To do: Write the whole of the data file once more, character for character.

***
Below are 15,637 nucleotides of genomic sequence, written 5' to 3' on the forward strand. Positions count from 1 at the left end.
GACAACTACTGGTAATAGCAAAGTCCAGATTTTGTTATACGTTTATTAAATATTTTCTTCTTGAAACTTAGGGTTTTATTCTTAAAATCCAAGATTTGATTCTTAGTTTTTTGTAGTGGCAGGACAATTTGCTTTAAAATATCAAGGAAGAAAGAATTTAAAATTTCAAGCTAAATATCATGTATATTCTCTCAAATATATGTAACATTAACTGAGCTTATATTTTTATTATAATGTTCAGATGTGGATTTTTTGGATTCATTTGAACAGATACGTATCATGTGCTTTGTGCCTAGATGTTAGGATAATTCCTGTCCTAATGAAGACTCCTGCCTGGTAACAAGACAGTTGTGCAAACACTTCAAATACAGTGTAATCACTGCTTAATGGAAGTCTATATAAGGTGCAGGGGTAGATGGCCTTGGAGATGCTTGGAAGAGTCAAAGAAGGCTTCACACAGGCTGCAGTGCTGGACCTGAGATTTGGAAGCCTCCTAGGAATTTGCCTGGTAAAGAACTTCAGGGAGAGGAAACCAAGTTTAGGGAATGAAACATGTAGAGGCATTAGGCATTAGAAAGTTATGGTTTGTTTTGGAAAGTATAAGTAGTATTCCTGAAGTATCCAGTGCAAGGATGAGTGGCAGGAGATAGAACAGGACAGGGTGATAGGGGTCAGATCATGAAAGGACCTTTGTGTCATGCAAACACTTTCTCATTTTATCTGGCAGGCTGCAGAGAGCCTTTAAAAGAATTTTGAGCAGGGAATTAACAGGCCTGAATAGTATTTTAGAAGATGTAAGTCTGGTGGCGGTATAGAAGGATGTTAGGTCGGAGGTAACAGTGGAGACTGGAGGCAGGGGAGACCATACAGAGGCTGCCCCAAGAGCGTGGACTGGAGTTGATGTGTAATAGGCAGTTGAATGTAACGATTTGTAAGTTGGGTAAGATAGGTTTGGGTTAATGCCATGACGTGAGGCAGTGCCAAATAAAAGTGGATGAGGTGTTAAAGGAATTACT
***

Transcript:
Below are 15,637 nucleotides of genomic sequence, written 5' to 3' on the forward strand. Positions count from 1 at the left end.
GACAACTACTGGTAATAGCAAAGTCCAGATTTTGTTATACGTTTATTAAATATTTTCTTCTTGAAACTTAGGGTTTTATTCTTAAAATCCAAGATTTGATTCTTAGTTTTTTGTAGTGGCAGGACAATTTGCTTTAAAATATCAAGGAAGAAAGAATTTAAAATTTCAAGCTAAATATCATGTATATTCTCTCAAATATATGTAACATTAACTGAGCTTATATTTTTATTATAATGTTCAGATGTGGATTTTTTGGATTCATTTGAACAGATACGTATCATGTGCTTTGTGCCTAGATGTTAGGATAATTCCTGTCCTAATGAAGACTCCTGCCTGGTAACAAGACAGTTGTGCAAACACTTCAAATACAGTGTAATCACTGCTTAATGGAAGTCTATATAAGGTGCAGGGGTAGATGGCCTTGGAGATGCTTGGAAGAGTCAAAGAAGGCTTCACACAGGCTGCAGTGCTGGACCTGAGATTTGGAAGCCTCCTAGGAATTTGCCTGGTAAAGAACTTCAGGGAGAGGAAACCAAGTTTAGGGAATGAAACATGTAGAGGCATTAGGCATTAGAAAGTTATGGTTTGTTTTGGAAAGTATAAGTAGTATTCCTGAAGTATCCAGTGCAAGGATGAGTGGCAGGAGATAGAACAGGACAGGGTGATAGGGGTCAGATCATGAAAGGACCTTTGTGTCATGCAAACACTTTCTCATTTTATCTGGCAGGCTGCAGAGAGCCTTTAAAAGAATTTTGAGCAGGGAATTAACAGGCCTGAATAGTATTTTAGAAGATGTAAGTCTGGTGGCGGTATAGAAGGATGTTAGGTCGGAGGTAACAGTGGAGACTGGAGGCAGGGGAGACCATACAGAGGCTGCCCCAAGAGCGTGGACTGGAGTTGATGTGTAATAGGCAGTTGAATGTAACGATTTGTAAGTTGGGTAAGATAGGTTTGGGTTAATGCCATGACGTGAGGCAGTGCCAAATAAAAGTGGATGAGGTGTTAAAGGAATTACT